As the strongest interannual variability in the tropics, El Niño-Southern Oscillation (ENSO) can affect the global climate. To date, two types of El Niño events (Eastern Pacific El Niño events and Central Pacific El Niño events, denoted as EP and CP El Niño events) have been identified according to their different spatial patterns and their impacts. In recent decades, associated with global warming, CP El Niño events have occurred with a higher frequency than EP El Niño events. Previous studies mainly employed sea surface temperature, i.e., SST-based indexes to distinguish the CP El Niño events and EP El Niño events. However, some special El Niño events, including the combination of CP and EP El Niño events cannot be adequately represented by these traditional SST-based indexes.
Ocean salinity (especially for SSS) is closed related with the atmospheric variations through surface evaporation and rainfall. Meanwhile, ocean salinity does not provide a direct feedback to the atmosphere. From this view, it is more convenient to trace the source of SSS than to trace that of SST. Several SSS indexes have been employed to identify El Niño events previously. In fact, these several SSS indexes are not independent because of their high correlations. Thus, the previous SSS indexes need to be employed together and then distinguish EP and CP El Niño events.
This study aims to construct a pair of SSS indexes to distinguish CP and EP El Niño events conveniently. The SSS indexes can be independently to distinguish CP and EP El Niño events, that is, only one index can be adopted to adequately identify EP or CP El Niño events only.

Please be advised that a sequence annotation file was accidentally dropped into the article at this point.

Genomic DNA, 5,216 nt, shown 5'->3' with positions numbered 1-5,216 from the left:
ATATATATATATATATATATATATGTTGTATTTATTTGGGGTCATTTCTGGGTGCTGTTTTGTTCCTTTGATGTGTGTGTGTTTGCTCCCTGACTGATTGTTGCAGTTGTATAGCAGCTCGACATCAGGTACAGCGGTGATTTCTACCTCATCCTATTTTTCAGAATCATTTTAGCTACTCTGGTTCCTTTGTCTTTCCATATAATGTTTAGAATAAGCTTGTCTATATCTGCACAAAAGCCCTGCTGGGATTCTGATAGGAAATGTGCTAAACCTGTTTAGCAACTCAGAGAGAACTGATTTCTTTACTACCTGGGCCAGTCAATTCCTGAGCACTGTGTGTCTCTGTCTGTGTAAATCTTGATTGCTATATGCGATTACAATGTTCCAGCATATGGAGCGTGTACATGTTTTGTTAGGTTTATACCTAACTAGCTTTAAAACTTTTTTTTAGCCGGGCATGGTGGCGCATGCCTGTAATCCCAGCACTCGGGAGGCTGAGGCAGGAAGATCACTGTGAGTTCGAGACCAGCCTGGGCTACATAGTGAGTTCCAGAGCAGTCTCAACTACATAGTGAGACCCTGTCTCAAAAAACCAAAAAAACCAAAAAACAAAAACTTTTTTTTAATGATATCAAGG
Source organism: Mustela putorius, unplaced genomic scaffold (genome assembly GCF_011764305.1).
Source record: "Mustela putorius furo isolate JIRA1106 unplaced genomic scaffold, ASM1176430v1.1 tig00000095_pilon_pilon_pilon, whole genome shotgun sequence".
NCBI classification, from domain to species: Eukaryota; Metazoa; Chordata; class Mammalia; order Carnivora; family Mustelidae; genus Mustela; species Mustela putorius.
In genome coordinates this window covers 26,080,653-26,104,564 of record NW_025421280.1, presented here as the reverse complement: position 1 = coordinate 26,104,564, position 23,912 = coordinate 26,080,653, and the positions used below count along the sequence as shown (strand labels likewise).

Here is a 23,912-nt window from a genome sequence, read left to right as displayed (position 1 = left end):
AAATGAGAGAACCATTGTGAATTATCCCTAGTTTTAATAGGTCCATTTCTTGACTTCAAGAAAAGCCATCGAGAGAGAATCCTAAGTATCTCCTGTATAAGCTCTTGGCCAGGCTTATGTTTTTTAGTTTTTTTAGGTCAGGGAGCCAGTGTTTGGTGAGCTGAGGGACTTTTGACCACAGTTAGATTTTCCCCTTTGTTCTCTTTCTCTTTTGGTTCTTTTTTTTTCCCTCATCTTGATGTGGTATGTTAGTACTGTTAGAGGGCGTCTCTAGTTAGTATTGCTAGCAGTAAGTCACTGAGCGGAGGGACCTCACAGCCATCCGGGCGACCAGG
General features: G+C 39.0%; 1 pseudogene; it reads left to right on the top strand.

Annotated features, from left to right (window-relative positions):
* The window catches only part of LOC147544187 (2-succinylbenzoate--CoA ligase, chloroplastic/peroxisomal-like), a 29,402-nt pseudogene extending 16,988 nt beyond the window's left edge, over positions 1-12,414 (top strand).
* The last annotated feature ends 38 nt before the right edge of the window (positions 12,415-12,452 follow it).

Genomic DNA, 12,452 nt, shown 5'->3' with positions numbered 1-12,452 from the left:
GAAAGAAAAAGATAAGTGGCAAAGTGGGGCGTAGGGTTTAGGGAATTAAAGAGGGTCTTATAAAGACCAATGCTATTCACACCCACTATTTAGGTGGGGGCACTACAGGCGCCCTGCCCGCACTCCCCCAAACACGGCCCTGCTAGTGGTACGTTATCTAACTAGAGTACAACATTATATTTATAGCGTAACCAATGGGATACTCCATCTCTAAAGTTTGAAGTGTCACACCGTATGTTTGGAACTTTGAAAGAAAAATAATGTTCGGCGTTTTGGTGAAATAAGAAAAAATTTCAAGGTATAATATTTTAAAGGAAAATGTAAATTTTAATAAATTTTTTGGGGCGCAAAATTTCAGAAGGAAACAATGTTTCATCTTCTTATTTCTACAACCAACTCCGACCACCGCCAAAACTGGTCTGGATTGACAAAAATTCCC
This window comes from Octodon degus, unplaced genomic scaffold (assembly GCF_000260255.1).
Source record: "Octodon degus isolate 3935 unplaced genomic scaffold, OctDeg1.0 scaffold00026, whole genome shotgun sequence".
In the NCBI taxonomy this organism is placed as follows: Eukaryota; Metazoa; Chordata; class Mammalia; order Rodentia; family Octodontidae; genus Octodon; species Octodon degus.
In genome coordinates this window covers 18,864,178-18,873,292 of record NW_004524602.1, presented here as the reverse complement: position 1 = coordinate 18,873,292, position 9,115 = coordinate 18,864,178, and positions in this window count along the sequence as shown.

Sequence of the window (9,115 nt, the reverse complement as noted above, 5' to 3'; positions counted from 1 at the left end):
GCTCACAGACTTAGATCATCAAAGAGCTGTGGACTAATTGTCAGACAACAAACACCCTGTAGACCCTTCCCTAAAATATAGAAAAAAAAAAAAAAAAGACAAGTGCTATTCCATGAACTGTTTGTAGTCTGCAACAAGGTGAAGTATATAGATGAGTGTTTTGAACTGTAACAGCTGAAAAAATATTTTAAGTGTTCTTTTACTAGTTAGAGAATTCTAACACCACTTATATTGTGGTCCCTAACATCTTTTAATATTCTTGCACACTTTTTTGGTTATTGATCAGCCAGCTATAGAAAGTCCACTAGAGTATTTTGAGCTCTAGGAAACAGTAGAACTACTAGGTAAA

As published in the SCIENCE CHINA Earth Sciences, these six scholars revealed in their study, that the key areas exist for sea surface salinity variations to identify EP and CP El Niño events independently. The key areas are located over an arcuate area centered at (0°, 130°E) and in the equatorial central Pacific covering (5°S-5°N, 175°W-158°W) for EP El Niño events. For CP El Niño events, the key areas are located in the northeastern part of western Pacific covering (2°S-9°N, 142°E-170°E) and in the southeast Pacific covering (20°S-10°S, 135°W-95°W), respectively.
Based on the different key areas with SSS variation, sea surface salinity (SSS) indexes are constructed to identify EP and CP El Niño events independently. These SSS indexes are termed as the CP/EP El Niño SSS index (CSI/ESI). Employing CSI/ESI, the CP/EP El Niño events can be distinguished, respectively.
Research aimed at obtaining an independent sea surface salinity index pair for CP and EP El Niño events whereas the SSS indexes proposed previously have highly correlation.
The SSS indexes can be adequately used to identify the two types of El Niño events and serve as another useful tool for monitoring ENSO. This may offer novel insight into how to represent the diversity of El Niño events.
“To our knowledge,” wrote the six researchers, “ The SSS indexes can be conveniently employed for identifying EP and CP El Niño events as those obtained using SST-based indexes”.
See the article: Zhi H, Lin P, Fang Z, Liu H, Zhang R-H, Bai W. 2021. Sea surface salinity-derived indexes for distinguishing two types of El Niño events in the tropical Pacific. Science China Earth Sciences, 64(8): 1267–1284, https://doi.org/10.1007/s11430-020-9780-2
Science China Earth Sciences